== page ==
Paul raised hopes in the latest GOP debate that he was returning to his libertarian roots. Maybe not.
Sen. Rand Paul (R-Ky.) proposed tough new measures to curb the admission of refugees from Syria and other "high-risk" countries into the United States.
Sen. Rand Paul (R-Ky.) proposed tough new measures to curb the admission of refugees from Syria and other "high-risk" countries into the United States.
Joe Raedle/Getty Images

Sen. Rand Paul’s (R-Ky.) tough proposals aimed at limiting the admission of refugees in the wake of the Paris terror attacks are disappointing libertarian opinion leaders, days after a presidential debate performance in which he appeared to return to his independent roots.

Paul said on Saturday that the United States and Europe "have to be very careful about bringing refugees to our country that might attack us.” He introduced a bill on Thursday that would, among other things, put a moratorium on resettlement of refugees from 34 “high-risk” countries. The list includes predominantly Muslim countries, Russia and North Korea.

Paul also introduced an amendment to a housing and transportation funding bill this week that would bar federally-funded social welfare assistance for refugees from those “high-risk” nations. Senate Majority Leader Mitch McConnell (R-Ky.) canceled a planned vote on the omnibus bill on Thursday after Paul insisted that his amendment receive a vote.

Libertarians, who have looked to Paul as a rare kindred spirit in Congress and the Republican presidential field, are not generally fans of federal assistance to U.S. citizens, let alone refugees and other immigrants. But two leading libertarian policy experts told The Huffington Post they oppose reforms to the welfare state that would discriminate against people from certain countries.

“It would be wrong to establish national origin-based criteria for deciding who gets access to what benefits,” said David Bier, director of immigration policy at the libertarian Niskanen Center. “That is not really in accord with the libertarian ideal of equality under the law.”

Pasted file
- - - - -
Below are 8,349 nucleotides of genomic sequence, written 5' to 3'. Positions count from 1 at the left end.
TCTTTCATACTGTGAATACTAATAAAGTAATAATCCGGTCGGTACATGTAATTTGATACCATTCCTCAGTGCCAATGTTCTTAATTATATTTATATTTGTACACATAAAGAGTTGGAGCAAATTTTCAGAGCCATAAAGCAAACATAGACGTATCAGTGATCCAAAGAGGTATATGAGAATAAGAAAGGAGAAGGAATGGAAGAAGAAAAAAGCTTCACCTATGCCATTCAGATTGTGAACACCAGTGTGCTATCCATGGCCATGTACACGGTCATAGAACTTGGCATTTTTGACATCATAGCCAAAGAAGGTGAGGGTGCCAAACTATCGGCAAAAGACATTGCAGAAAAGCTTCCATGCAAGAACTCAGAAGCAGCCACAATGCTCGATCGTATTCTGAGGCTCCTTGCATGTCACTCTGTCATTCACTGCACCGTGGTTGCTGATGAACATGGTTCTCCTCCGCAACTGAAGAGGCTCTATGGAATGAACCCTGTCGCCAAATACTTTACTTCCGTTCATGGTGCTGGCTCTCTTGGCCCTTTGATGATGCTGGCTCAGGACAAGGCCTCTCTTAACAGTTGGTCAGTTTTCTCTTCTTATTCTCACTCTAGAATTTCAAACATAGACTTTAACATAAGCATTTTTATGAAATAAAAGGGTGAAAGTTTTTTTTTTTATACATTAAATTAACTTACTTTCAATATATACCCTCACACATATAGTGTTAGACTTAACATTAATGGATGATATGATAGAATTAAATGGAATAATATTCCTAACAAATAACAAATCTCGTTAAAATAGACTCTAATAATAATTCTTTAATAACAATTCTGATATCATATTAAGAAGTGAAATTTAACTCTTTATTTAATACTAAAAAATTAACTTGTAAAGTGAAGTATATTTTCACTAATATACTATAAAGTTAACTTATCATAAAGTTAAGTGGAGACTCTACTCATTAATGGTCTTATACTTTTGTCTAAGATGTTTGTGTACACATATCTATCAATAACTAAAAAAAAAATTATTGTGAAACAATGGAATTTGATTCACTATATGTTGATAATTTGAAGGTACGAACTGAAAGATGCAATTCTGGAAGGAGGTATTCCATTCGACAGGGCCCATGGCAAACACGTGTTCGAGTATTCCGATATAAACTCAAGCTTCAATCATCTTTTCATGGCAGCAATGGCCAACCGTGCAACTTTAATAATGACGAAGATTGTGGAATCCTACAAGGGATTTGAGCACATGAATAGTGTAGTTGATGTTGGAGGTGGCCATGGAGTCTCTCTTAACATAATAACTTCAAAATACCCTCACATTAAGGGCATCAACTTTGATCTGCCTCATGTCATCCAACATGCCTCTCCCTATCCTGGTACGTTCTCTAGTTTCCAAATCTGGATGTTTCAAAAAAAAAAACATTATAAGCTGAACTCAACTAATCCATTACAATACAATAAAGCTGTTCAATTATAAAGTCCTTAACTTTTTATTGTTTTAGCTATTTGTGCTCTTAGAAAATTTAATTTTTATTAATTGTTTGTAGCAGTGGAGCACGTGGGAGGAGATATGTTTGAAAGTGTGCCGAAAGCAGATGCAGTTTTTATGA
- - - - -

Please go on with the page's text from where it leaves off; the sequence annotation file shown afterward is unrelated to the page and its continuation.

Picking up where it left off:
Alex Nowrasteh, an immigration policy analyst at the libertarian Cato Institute, co-authored a 2013 paper calling for an end to all means-tested assistance programs, which would “build a wall around the welfare state, not the country.” Paul expressed similar sentiments during the debate over the comprehensive immigration bill that passed the Senate in 2013.

But Nowrasteh said he objects to Paul’s new amendment selectively restricting benefits, noting that the legislation fuels an inaccurate narrative that refugees are seeking entry to the U.S. primarily to take advantage of government benefits.

“The reason Syrians and other refugees from the Middle East are coming here is not because food stamps ran out in their home countries, it is primarily because they are fleeing violence,” Nowrasteh said. “We have a huge problem with the welfare state in this country, but refugee and immigrant abuse of it is is a very minor, microscopic part of the problem. To focus on that detracts from the real problem we face.”

Bier said that Paul’s amendment restricting welfare payments is especially troubling in light of his proposed restrictions on refugee intake from those same countries.

“What we’ve suggested is that individuals in the U.S. should be able to privately sponsor refugees, agreeing to cover the costs of bringing them over and providing those benefits to individuals” once they arrive, Bier said. “Our problem with the Paul’s proposal is that he is not offering an alternative to the federal government sponsored initiative.”

Bier noted that private refugee sponsorship and funding has been permitted in the past. He wrote earlier this month that it was a policy favored by former President Ronald Reagan.

Syrian refugees Hiam Alawad, left, 4, and Dana Alawad, 2, sit by a bed backboard in their new home in Bloomfield Hills, Michigan on Nov. 16, 2015.
Syrian refugees Hiam Alawad, left, 4, and Dana Alawad, 2, sit by a bed backboard in their new home in Bloomfield Hills, Michigan on Nov. 16, 2015.
The Washington Post/Getty Images